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Supreme Court Justice Ruth Bader Ginsburg is resting at home today. That's after an over-the-counter drug mishap, not the sort you would expect to befall a person of Ginsburg's stature and smarts.
NPR legal affairs correspondent Nina Totenberg explains what happened.
NINE TOTENBERG: This is a story with a funny ending, but last night it looked anything but funny. Justice Ginsburg was headed, along with three other justices, to London for ceremonies marking the opening of the new British Supreme Court. Planning to sleep on the plane, she took a prescription sleeping pill, and for good measure, added two over-the-counter nighttime pills containing antihistamines, pills recommended to her by a friend. Now, as anyone would know who read the directions on the bottle, this kind of drug combo is not a good idea. But for a tiny five-footer, it's an even worse idea, as Ginsburg would soon find out.
To put it artfully, she became extremely drowsy. To put it unartfully, she almost literally passed out. And before the plane took off, she fell out of her seat. Paramedics were immediately called and accompanied by Justice Stephen Breyer, who went with her in the ambulance. She was taken to Washington Hospital Center. Doctors there evaluated the 76-year-old justice, attributed her symptoms to the drug combination and pronounced her in stable health. They kept her overnight for observation and released her this morning. Court sources say Ginsburg is home today resting and plans to be back at the court working tomorrow.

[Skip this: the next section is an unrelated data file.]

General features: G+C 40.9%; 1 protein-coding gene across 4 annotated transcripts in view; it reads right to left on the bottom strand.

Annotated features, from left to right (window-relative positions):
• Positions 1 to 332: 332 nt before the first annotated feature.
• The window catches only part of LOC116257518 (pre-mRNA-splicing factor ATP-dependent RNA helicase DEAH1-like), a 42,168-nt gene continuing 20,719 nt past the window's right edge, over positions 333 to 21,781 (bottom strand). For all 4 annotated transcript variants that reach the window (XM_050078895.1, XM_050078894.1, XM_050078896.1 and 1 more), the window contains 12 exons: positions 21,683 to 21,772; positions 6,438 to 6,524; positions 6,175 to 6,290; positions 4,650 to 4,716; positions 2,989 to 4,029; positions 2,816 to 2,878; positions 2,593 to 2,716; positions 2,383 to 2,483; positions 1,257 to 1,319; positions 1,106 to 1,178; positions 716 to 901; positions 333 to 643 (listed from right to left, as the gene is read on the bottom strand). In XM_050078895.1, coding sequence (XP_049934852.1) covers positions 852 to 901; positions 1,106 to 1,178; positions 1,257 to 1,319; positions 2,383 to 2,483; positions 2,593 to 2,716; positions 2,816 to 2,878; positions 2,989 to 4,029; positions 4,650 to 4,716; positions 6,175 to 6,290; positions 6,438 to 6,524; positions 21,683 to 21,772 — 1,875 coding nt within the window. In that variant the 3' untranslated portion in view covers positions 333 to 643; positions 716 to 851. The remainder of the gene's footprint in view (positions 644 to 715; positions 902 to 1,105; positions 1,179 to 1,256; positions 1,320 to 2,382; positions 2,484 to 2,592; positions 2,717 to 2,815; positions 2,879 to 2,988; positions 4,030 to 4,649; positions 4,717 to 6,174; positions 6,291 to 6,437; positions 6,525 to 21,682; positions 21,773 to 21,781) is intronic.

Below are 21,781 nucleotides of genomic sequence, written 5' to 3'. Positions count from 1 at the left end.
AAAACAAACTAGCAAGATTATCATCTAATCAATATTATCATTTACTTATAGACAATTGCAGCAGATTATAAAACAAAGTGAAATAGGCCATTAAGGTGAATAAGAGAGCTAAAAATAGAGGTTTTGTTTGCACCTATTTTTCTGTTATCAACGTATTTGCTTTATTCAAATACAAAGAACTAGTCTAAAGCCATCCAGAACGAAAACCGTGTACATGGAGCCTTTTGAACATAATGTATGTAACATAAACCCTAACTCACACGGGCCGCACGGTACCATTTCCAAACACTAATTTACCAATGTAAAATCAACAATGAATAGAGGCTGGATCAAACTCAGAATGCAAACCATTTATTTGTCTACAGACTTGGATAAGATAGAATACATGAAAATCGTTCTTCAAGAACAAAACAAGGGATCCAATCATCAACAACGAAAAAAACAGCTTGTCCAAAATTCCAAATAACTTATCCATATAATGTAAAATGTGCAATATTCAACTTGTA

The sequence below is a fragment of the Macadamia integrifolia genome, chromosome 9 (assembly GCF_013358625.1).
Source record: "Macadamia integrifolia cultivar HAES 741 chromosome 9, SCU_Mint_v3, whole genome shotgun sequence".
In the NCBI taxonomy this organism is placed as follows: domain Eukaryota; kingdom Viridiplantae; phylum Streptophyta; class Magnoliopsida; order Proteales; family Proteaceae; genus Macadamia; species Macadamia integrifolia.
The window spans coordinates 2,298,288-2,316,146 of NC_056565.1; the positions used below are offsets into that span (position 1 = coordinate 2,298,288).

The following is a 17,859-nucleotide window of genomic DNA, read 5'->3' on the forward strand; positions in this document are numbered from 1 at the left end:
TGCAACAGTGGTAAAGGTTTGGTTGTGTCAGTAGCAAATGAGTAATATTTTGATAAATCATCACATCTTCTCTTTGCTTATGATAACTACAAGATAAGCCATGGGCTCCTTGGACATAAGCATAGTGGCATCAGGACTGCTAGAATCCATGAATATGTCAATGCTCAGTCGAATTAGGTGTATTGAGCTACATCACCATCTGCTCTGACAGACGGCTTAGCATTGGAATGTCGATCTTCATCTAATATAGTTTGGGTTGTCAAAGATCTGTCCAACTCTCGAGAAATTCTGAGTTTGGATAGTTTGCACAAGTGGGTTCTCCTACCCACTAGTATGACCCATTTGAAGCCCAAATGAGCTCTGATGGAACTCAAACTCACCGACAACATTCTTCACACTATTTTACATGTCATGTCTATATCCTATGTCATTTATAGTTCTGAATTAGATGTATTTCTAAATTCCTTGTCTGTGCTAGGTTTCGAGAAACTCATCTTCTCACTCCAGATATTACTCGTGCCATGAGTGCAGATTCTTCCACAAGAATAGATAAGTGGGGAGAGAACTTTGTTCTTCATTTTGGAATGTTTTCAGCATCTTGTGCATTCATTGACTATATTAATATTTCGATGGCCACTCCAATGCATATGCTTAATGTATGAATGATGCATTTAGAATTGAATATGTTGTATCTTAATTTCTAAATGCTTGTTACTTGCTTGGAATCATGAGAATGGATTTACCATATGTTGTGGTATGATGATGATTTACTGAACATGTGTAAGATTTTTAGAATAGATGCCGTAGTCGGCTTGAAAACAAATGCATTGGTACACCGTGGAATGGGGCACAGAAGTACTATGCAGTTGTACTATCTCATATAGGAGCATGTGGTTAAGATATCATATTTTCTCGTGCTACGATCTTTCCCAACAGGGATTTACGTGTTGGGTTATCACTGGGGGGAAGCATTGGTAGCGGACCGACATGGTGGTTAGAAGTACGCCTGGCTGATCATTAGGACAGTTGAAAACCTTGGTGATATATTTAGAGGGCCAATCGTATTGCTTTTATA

This is the second time Justice Ginsburg has been hospitalized in the last month. But last time it was not her own fault. In September, she became faint after an iron infusion to treat her chronic anemia. Last February, Ginsburg was operated on for pancreatic cancer. At the time, doctors said they had removed all evidence of cancer and gave her unusually high odds of survival because the disease had been caught extraordinarily early.
She was back at work 18 days later and has not missed a day on the bench since. Last night's episode, while scary at the time, appears to be inconsequential, except to prove that even a Supreme Court justice doesn't read labels. Or, as Ginsburg said to a friend, I was dumb.
Nina Totenberg, NPR News, Washington.